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Biden administration defends immigration policy before 6th Circuit

Federal courts cannot impose nationwide injunctions to counteract guidance handed down by the Department of Homeland Security regarding enforcement of federal immigration law, President Joe Biden’s administration argued Friday before an appeals court.

Prioritized deportation of illegal immigrants who “pose the greatest threats to national security, public safety, and border security” is within the scope of DHS’s authority and does not run counter to established immigration law, according to the administration, which was sued by several states after the guidance was implemented in September 2021.

Ohio, Arizona and Montana challenged the “balancing test” adopted as part the guidance, claiming the discretionary nature of the analysis of an immigrant’s mental health and criminal history exceeds the statutory authority granted to DHS and Immigration and Customs Enforcement, or ICE.

U.S. District Judge Michael Newman, a Donald Trump appointee, sided with the states and granted their motion for a preliminary injunction in March 2022, finding federal law “left no flexibility” when it comes to detainment of illegal immigrants during the removal process.

“The permanent guidance allows noncitizens to be released on removal-period and post-removal bond based on factors Congress did not intend DHS to consider and in contrast to DHS’s own regulations,” he said.

Shortly thereafter, a Sixth Circuit panel stayed the injunction pending the outcome of Biden’s appeal.

In its brief to the Cincinnati-based appeals court, the federal government criticized the outlandish nature of the lawsuit and cited Chief U.S. Circuit Judge Jeffrey Sutton when he argued courts have no authority to adjudicate federal immigration policy.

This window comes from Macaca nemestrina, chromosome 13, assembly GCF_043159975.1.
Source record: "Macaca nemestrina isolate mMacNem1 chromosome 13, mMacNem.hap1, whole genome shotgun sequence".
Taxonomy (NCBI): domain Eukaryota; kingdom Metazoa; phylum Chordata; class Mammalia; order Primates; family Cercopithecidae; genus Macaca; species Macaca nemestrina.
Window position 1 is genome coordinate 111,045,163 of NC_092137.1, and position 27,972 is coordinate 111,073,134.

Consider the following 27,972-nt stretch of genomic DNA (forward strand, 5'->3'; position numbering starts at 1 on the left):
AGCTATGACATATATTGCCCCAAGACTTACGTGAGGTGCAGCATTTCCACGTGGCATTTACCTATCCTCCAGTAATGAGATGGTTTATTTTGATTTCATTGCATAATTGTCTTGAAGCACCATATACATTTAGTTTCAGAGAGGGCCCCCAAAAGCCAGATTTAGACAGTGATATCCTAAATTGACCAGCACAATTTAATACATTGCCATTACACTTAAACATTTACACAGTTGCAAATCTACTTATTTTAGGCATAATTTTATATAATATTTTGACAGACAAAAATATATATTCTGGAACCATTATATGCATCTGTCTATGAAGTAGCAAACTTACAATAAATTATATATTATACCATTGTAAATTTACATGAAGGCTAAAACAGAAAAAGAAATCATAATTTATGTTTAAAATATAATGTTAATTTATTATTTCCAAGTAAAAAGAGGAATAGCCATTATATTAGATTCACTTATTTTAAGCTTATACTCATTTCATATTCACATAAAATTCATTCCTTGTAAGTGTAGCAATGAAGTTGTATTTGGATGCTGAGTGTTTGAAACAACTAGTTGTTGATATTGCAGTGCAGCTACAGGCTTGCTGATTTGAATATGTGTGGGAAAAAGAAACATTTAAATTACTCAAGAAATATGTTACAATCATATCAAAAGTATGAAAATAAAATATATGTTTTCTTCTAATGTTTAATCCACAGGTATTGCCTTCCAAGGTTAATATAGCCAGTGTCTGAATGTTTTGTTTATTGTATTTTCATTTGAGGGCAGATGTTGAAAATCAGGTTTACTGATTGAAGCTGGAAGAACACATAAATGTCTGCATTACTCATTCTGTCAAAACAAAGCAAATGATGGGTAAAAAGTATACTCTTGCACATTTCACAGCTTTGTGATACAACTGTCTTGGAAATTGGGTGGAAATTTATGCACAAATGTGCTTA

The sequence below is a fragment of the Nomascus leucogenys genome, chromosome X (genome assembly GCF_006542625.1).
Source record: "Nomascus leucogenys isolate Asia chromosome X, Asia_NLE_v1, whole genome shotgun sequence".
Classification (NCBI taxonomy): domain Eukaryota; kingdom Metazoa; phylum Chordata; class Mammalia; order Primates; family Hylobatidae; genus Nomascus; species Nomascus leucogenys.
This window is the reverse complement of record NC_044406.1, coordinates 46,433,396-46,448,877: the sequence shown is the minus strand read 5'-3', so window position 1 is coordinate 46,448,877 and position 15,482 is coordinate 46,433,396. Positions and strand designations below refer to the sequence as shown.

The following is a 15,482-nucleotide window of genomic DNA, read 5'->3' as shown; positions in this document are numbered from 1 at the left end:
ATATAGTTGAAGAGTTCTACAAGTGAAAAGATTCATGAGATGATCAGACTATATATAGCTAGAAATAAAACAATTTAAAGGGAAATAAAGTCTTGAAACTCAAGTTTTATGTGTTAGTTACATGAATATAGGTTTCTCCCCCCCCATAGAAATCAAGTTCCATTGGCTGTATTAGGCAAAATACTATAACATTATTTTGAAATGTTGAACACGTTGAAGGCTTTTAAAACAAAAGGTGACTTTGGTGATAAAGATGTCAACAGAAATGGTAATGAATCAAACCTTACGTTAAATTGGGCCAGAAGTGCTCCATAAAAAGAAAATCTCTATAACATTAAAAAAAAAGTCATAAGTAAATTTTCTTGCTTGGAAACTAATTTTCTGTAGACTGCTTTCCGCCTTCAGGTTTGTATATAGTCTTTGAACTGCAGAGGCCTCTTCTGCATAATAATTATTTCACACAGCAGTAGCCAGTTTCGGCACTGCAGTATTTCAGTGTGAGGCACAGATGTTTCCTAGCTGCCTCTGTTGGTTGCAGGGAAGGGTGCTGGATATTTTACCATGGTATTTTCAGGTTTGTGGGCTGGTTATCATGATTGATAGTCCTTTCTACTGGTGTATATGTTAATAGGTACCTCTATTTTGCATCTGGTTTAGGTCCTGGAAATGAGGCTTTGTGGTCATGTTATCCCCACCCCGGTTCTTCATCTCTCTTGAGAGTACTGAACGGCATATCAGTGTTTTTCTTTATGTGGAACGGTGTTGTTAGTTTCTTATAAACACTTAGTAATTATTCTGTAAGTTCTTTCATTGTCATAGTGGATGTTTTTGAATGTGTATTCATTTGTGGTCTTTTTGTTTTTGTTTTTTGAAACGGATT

“For most of our nation’s history, a lawsuit like this one would have been unheard of: states did not sue the federal government based on the indirect, downstream effects of federal policies,” the brief states. “And district judges did not purport to enter nationwide injunctions, which ‘take the judicial power beyond its traditionally understood uses,’ ‘incentivize forum shopping,’ and ‘short-circuit’ the judicial process by forcing appellate courts to resolve complex disputes on short notice and without the benefit of percolation or full briefing.”

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The Biden administration argued the states lack standing to sue and said Newman’s decision would set a precedent to “allow the federal courts to be drawn into all manner of generalized grievances at the behest of states seeking to secure by court order what they were unable to obtain through the political process.”

In their brief, the states highlighted the federal government’s refusal to “uphold their end of the constitutional bargain” and accused it of failing to enforce well-established immigration law.

“Through the rote invocation of ‘prosecutorial discretion,’ a series of presidents have neutered immigration enforcement,” the states said. “At times, presidents have adopted policies effecting ‘a categorical suspension of existing law.’ On other occasions, presidents have dropped successful policies without putting any viable alternative in place.”